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Ovechkin fails to deliver on guarantee

After failing to win Game 7 against the Rangers after he issued a guarantee, Alex Ovechkin was left with nothing to do but skate off the ice with his head down in disappointment.

After failing to win Game 7 against the Rangers after he issued a guarantee, Alex Ovechkin was left with nothing to do but skate off the ice with his head down in disappointment.

Alexander Ovechkin guaranteed a victory over the New York Rangers in Game 7 of their second round playoff series. The franchise’s all-time leader in points and goals was supposed to get the Capitals to the Eastern Conference finals for the first time since 1998, the first time in his career. But the Rangers, from a city that knows a thing or two about guarantees, made him eat his words and the Capitals are left with nothing but disappointment, a wasted opportunity to dwell over all summer long.

Goalkeeper Braden Holtby was incredible this postseason and led the Capitals to a 3-1 series lead. But Ovechkin could not close out the deal. He could not lead his team to just one more win in three outings. The Rangers came back with two overtime victories and three-straight one-goal victories to move on.

Is it fair to blame Ovechkin for his team’s failed second round playoff series? Yes. Yes it is fair. It’s fair because he is the man for the Capitals. He has won three Hart Trophies and has earned every accolade any individual player could possibly earn. He is considered to be the best player in the league. Except he actually is not and his constant postseason failures are pretty indicative of that.

Ovechkin scored just eight goals in 14 postseason games this year. He scored the Capitals only goal in their 2-1 overtime loss in game seven, but took six shots in the game. He did not score in the previous four games, including two tough losses that kept the Rangers alive.

Quite simply, he was not doing what the best player in hockey should be doing to lead their team to success.

And this is not a case of a dominant player, a player on a 13-year, $124 million, not having enough help around him to win.

Nicklas Backstrom led the league in assists this year and ranked sixth in the league in points. Mike Green is one of the top defenseman in the league and John Carlson is a dangerous two-way player. Holtby has a spectacular season in goal and could be argued to be the best goalkeeper in the playoffs.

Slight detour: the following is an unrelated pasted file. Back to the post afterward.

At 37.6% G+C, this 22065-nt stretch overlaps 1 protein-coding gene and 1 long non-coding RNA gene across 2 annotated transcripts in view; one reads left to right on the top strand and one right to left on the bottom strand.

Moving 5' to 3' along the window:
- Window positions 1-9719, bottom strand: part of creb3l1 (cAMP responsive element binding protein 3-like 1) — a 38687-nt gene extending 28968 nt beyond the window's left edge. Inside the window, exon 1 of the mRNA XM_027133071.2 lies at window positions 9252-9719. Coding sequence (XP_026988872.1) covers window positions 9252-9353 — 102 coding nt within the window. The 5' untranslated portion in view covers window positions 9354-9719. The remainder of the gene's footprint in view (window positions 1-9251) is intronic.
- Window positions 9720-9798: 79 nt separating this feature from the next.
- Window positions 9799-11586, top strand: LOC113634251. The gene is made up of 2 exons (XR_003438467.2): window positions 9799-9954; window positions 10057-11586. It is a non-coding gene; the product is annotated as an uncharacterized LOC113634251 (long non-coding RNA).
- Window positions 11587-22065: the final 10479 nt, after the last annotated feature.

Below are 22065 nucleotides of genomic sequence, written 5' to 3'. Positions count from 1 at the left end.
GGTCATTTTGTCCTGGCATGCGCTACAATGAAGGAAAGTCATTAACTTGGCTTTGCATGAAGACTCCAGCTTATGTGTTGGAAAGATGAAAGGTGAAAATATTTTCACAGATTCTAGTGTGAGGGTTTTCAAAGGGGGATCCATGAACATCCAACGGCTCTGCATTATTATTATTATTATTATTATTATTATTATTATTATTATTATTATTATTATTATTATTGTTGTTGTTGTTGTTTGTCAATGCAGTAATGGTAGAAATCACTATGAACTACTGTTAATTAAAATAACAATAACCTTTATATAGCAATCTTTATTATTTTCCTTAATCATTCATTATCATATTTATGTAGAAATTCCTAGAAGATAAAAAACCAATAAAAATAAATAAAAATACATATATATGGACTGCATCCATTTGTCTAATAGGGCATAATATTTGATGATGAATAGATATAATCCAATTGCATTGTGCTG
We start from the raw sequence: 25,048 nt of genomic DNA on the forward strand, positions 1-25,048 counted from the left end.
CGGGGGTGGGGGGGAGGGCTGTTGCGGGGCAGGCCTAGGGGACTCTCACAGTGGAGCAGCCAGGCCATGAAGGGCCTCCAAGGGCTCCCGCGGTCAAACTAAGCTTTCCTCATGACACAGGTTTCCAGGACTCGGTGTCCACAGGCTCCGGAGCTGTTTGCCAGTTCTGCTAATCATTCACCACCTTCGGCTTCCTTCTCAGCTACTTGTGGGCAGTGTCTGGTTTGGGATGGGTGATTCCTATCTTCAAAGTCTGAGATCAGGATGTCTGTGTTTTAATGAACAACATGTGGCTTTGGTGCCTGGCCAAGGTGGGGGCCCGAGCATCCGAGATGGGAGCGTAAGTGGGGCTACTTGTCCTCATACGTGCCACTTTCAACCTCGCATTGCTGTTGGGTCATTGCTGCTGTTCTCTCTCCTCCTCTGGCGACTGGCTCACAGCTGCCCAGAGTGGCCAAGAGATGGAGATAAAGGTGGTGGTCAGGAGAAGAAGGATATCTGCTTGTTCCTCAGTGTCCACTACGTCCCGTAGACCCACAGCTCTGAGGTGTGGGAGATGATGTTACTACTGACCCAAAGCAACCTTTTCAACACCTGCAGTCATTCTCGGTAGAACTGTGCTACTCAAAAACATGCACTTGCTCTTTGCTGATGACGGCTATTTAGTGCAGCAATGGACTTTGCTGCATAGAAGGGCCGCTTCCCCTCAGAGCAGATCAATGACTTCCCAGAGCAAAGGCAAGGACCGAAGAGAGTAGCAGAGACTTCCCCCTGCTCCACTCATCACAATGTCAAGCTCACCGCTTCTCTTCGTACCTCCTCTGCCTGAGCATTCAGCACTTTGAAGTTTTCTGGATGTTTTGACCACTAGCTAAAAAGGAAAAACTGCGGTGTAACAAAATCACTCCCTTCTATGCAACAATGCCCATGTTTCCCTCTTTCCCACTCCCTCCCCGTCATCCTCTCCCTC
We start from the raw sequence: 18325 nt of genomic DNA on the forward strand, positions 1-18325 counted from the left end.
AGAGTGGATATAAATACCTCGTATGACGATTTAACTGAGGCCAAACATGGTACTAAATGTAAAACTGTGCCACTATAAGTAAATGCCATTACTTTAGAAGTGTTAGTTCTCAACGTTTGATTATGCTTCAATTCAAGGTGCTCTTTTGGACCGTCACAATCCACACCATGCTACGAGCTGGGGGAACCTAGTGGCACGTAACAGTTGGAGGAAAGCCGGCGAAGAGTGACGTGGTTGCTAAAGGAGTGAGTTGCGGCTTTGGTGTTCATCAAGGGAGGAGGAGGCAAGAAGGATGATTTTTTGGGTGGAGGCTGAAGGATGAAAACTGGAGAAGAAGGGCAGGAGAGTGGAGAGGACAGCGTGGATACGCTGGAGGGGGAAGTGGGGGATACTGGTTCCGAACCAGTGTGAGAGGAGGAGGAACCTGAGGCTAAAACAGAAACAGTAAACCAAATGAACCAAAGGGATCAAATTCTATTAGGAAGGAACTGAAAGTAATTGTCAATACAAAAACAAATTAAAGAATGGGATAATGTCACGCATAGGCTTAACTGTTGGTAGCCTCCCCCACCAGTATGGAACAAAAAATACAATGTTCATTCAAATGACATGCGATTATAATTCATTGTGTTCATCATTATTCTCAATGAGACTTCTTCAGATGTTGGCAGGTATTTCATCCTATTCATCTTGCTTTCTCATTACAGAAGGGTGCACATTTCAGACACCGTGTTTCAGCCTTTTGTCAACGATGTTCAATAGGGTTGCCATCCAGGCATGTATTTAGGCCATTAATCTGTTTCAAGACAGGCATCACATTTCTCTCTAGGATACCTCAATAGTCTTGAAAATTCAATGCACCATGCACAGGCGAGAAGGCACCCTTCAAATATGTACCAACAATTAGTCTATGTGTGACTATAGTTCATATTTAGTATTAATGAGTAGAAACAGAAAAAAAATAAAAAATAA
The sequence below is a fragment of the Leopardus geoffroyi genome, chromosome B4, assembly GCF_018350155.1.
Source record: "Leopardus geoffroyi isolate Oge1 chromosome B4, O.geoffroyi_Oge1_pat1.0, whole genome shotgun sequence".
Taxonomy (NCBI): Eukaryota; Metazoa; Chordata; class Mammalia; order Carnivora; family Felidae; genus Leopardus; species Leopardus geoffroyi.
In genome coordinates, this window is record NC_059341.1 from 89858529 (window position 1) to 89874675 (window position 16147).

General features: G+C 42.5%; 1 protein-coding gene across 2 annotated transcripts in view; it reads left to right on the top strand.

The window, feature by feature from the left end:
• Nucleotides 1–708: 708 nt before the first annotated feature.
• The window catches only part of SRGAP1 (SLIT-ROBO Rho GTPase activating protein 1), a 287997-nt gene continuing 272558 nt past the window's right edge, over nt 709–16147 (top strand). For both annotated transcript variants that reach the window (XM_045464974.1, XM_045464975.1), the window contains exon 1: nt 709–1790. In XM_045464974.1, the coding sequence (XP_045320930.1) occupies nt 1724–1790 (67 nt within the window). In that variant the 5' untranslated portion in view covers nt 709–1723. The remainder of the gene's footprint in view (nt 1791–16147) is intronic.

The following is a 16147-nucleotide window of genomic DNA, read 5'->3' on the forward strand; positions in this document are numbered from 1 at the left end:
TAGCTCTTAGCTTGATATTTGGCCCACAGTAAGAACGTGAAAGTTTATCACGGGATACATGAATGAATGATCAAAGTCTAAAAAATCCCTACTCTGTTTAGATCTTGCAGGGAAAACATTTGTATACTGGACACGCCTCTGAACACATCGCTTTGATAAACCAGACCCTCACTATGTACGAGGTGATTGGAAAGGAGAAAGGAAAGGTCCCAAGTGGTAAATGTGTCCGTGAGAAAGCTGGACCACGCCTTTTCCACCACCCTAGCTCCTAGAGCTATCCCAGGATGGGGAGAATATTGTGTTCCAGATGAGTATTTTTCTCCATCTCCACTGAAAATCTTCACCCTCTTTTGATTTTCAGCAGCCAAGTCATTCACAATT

But the team just was not good enough to get the job done.

One night after LeBron James put the Cleveland Cavaliers on his back and carried them to a needed playoff victory, Ovechkin failed to deliver on his guarantee that he would do the same.

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Corey Johns

Editor in Chief
You could say Corey was born to become a sports journalist. His father won a national championship coaching college soccer. His mother is a baseball fanatic who hasn't missed seeing an Orioles game since 1983 (literally, sometimes it's annoying). His great uncle was a big-time boxing promoter and his maternal grandfather was once a department head at the Baltimore Sun. Basically, sports and journalism run through his blood. He played just about every little league sports there was when he was a kid and was a multi-sport athlete in high school; even playing in the first-ever high school sanction Rugby game in the country. Eventually he retired from sports as an undefeated Maryland state Rugby champion as a high school senior. Perhaps lack of athletic talent has more to do with the retirement, but he will tell you that it more had to do with a great desire to jump right into media. Upon his graduation from University of Maryland, Baltimore County as a triple communications major, Corey started the So Much Sports network and has continued to grow his websites and continues to work to make them premier sports media outlets.

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